1516 Hydromel: Barbaro & Baptista

The book I am drawing my recipes from has two primary authors.

Ermolao (Hermolao) Barbaro (Hermolaus Barbarus) 1454-1493 was born in Venice and died in Rome. Son of a politician, he also went into politics (where he was involved in controversies resulting in his exile from Venice), but was also known for his poetry, oration, and translations of classical works.

Ermolao Barbaro

Johannes Baptista Egnatius (Giovanni Battista Egnazio, Giovanni Battista Cipelli) c. 1473-1553, is easily confused with others of similar names. His history is relatively opaque to a simple search.

From a 2009 Christies auction description of our text citing Greene Landmarks of Botanical History for the quotations within the description: ”The definitive edition of Ermolao Barbaro’s (1454-1493) Latin translation and edited by Johannes Baptista Egnatius. De medicinali material, first printed in Latin in 1479 by Petro Paduano was the fons et origo of botanical knowledge until the early seventeenth century: as Sprengel states, “during more than sixteen centuries [Dioscorides] was looked up to as the sole authority, so that everything botanical began with him.” … The second part is Barbaro’s own Corollarii, and is an extended commentary on the plants discussed by Dioscorides with a preface by G.B. Egnazio, printed here for the first time “Barbaro begins to tell things before untold about familiar plants that have been too succinctly written of during fifteen or twenty centuries; a kind of innovation in botany which was of profound import, and one with which Ruel, Valerius Cordus, Tragus, and Conrad Gesner, of a generation later, have been accredited as first pioneers”

1516 Baptista/Barolo Book V Hydromeli DCCCLXVII Dioscorides

Componitur & aliud genus aquae mulse: quod proprie Hydromeli appellant. Hoc aetate media secundarii vini, & eius quod Adynamon vocavimus, vicem implet recreandis ab aegritudine longa viribus. Proindeque partem aliquam inflamatam habentes innocentius utuntur eo: que lora. Inveterate tamen usum servoribet strictisque febribus danaver e: sed stomach laborantibet & defecate ciborum aviditati & repentinis quoque pavoriber laudant, id siet hoc genere, I unam partem mellis duas aquae coelestis div servate insonataeque mittemus. Alii Fontanam praeserunt & ad teritas decoquunt. Ita condentes.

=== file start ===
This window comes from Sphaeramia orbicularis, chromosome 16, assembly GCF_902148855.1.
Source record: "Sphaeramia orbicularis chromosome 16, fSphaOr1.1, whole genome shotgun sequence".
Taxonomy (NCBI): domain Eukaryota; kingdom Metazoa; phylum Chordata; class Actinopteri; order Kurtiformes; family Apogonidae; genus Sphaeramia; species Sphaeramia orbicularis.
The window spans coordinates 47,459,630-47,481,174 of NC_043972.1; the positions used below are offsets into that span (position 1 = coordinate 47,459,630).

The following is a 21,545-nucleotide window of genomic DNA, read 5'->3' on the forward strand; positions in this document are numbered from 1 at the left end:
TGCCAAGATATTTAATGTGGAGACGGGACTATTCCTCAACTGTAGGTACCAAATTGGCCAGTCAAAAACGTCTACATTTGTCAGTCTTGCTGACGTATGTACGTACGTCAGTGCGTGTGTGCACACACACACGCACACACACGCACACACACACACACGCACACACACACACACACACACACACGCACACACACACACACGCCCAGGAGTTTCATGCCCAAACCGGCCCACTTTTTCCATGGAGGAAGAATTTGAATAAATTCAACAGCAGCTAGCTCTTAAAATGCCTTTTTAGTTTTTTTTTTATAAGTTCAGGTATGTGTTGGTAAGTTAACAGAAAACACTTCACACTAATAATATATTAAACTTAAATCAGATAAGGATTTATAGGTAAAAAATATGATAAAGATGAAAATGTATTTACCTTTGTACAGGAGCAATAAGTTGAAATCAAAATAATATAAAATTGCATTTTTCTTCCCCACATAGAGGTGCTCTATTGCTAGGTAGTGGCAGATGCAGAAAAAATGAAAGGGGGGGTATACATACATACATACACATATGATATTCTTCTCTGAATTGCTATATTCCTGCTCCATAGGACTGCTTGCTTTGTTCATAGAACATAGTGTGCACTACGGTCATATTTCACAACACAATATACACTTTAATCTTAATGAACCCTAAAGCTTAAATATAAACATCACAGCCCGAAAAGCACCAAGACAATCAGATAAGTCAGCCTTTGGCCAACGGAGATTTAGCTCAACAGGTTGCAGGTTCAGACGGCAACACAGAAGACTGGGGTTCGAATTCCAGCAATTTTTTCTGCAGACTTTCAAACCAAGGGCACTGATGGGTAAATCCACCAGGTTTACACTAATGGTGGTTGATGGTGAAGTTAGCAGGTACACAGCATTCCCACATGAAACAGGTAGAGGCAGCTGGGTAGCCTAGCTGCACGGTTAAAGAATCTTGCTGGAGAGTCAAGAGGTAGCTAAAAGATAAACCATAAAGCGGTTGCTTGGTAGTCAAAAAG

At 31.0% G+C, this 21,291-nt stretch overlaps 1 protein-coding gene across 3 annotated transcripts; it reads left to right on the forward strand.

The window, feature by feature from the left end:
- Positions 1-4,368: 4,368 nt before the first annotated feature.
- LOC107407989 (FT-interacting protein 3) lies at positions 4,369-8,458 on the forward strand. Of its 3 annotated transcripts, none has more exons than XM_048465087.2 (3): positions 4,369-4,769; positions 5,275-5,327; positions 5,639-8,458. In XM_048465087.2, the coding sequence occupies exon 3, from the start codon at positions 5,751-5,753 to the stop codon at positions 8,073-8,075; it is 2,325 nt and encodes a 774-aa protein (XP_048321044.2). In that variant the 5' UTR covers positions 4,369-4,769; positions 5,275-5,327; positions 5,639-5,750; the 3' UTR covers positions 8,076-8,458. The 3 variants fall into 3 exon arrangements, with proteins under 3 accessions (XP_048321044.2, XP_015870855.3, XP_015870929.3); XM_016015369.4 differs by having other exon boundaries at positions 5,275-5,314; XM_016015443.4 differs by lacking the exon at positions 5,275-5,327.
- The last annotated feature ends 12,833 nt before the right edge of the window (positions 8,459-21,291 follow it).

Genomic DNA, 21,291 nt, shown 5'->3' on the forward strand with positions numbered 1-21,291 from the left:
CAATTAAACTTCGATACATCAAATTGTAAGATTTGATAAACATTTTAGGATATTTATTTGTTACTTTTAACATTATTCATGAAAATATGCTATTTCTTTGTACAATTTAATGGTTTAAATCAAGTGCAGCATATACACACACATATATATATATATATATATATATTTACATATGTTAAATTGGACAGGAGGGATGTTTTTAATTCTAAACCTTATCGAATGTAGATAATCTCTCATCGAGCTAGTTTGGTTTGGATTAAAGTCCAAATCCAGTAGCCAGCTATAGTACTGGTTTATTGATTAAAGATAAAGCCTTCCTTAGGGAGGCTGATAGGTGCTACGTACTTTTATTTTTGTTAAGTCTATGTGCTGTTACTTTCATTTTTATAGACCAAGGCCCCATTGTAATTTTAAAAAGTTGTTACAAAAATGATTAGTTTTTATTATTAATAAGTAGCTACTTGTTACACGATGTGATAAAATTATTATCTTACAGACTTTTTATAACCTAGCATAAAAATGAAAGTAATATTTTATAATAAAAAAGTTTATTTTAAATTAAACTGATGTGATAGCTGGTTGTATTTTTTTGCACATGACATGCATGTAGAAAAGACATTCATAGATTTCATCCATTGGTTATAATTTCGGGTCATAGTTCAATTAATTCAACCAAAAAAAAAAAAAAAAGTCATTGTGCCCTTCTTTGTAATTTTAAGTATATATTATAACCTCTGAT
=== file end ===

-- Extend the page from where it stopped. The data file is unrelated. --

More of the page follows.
TRANSLATION (Laura Angotti): It is made and another kind of Aqua Mulsa, which properly is called Hydromel. This ages like a secondary wine, and is called Adynamon. It provides relief from the forces of a long illness. It also relieves inflammation in those who use it. However the use in fevers draws them out. But it loosens the stomach …. It is one part of honey and two of rain water put together. Others use spring water cooked to the third part.

Here we see a basic recipe for hydromel / aqua mulsa / melicraton. The 1 part honey to 2 parts water ratio will result in about 3.75 pounds per gallon honey and an alcohol potential of 18-19%. This is a higher honey content than is typical.

Portrait of Barbaro courtesy of Uni Mannheim Mateo (Mannheimer Texte Online)

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